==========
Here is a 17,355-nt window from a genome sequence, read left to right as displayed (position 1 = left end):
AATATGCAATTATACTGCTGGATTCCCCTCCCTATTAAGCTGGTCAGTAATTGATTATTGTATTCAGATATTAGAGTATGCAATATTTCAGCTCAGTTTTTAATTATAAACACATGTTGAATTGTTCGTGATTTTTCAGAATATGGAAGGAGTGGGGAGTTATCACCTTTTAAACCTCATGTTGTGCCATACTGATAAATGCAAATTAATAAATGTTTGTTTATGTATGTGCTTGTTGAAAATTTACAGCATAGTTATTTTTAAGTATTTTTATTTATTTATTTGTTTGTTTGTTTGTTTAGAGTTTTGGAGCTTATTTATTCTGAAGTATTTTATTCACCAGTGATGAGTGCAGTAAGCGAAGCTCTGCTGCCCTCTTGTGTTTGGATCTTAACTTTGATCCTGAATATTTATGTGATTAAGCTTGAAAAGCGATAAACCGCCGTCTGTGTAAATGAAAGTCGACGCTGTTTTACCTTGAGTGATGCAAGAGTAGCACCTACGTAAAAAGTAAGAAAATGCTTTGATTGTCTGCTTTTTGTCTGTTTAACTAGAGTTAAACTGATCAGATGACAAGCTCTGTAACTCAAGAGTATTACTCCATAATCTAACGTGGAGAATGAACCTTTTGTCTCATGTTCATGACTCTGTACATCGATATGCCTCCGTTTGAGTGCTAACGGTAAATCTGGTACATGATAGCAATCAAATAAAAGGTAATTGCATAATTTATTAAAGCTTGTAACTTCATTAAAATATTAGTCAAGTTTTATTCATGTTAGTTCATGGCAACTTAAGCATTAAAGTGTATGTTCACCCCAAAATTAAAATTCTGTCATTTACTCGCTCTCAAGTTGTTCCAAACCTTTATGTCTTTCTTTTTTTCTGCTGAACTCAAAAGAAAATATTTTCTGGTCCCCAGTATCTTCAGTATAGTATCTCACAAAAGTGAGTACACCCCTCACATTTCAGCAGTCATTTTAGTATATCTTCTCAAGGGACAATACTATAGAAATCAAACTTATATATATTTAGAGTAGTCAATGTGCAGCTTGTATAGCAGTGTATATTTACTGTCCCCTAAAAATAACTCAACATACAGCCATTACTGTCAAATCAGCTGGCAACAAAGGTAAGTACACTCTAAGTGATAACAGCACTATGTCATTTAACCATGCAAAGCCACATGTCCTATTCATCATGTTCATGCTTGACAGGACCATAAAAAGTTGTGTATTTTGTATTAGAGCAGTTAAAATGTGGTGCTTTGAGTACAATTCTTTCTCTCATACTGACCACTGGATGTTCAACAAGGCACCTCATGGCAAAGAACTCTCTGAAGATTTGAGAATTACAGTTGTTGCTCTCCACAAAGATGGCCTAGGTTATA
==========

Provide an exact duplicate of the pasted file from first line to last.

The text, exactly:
Here is a 17,355-nt window from a genome sequence, read left to right as displayed (position 1 = left end):
AATATGCAATTATACTGCTGGATTCCCCTCCCTATTAAGCTGGTCAGTAATTGATTATTGTATTCAGATATTAGAGTATGCAATATTTCAGCTCAGTTTTTAATTATAAACACATGTTGAATTGTTCGTGATTTTTCAGAATATGGAAGGAGTGGGGAGTTATCACCTTTTAAACCTCATGTTGTGCCATACTGATAAATGCAAATTAATAAATGTTTGTTTATGTATGTGCTTGTTGAAAATTTACAGCATAGTTATTTTTAAGTATTTTTATTTATTTATTTGTTTGTTTGTTTGTTTAGAGTTTTGGAGCTTATTTATTCTGAAGTATTTTATTCACCAGTGATGAGTGCAGTAAGCGAAGCTCTGCTGCCCTCTTGTGTTTGGATCTTAACTTTGATCCTGAATATTTATGTGATTAAGCTTGAAAAGCGATAAACCGCCGTCTGTGTAAATGAAAGTCGACGCTGTTTTACCTTGAGTGATGCAAGAGTAGCACCTACGTAAAAAGTAAGAAAATGCTTTGATTGTCTGCTTTTTGTCTGTTTAACTAGAGTTAAACTGATCAGATGACAAGCTCTGTAACTCAAGAGTATTACTCCATAATCTAACGTGGAGAATGAACCTTTTGTCTCATGTTCATGACTCTGTACATCGATATGCCTCCGTTTGAGTGCTAACGGTAAATCTGGTACATGATAGCAATCAAATAAAAGGTAATTGCATAATTTATTAAAGCTTGTAACTTCATTAAAATATTAGTCAAGTTTTATTCATGTTAGTTCATGGCAACTTAAGCATTAAAGTGTATGTTCACCCCAAAATTAAAATTCTGTCATTTACTCGCTCTCAAGTTGTTCCAAACCTTTATGTCTTTCTTTTTTTCTGCTGAACTCAAAAGAAAATATTTTCTGGTCCCCAGTATCTTCAGTATAGTATCTCACAAAAGTGAGTACACCCCTCACATTTCAGCAGTCATTTTAGTATATCTTCTCAAGGGACAATACTATAGAAATCAAACTTATATATATTTAGAGTAGTCAATGTGCAGCTTGTATAGCAGTGTATATTTACTGTCCCCTAAAAATAACTCAACATACAGCCATTACTGTCAAATCAGCTGGCAACAAAGGTAAGTACACTCTAAGTGATAACAGCACTATGTCATTTAACCATGCAAAGCCACATGTCCTATTCATCATGTTCATGCTTGACAGGACCATAAAAAGTTGTGTATTTTGTATTAGAGCAGTTAAAATGTGGTGCTTTGAGTACAATTCTTTCTCTCATACTGACCACTGGATGTTCAACAAGGCACCTCATGGCAAAGAACTCTCTGAAGATTTGAGAATTACAGTTGTTGCTCTCCACAAAGATGGCCTAGGTTATA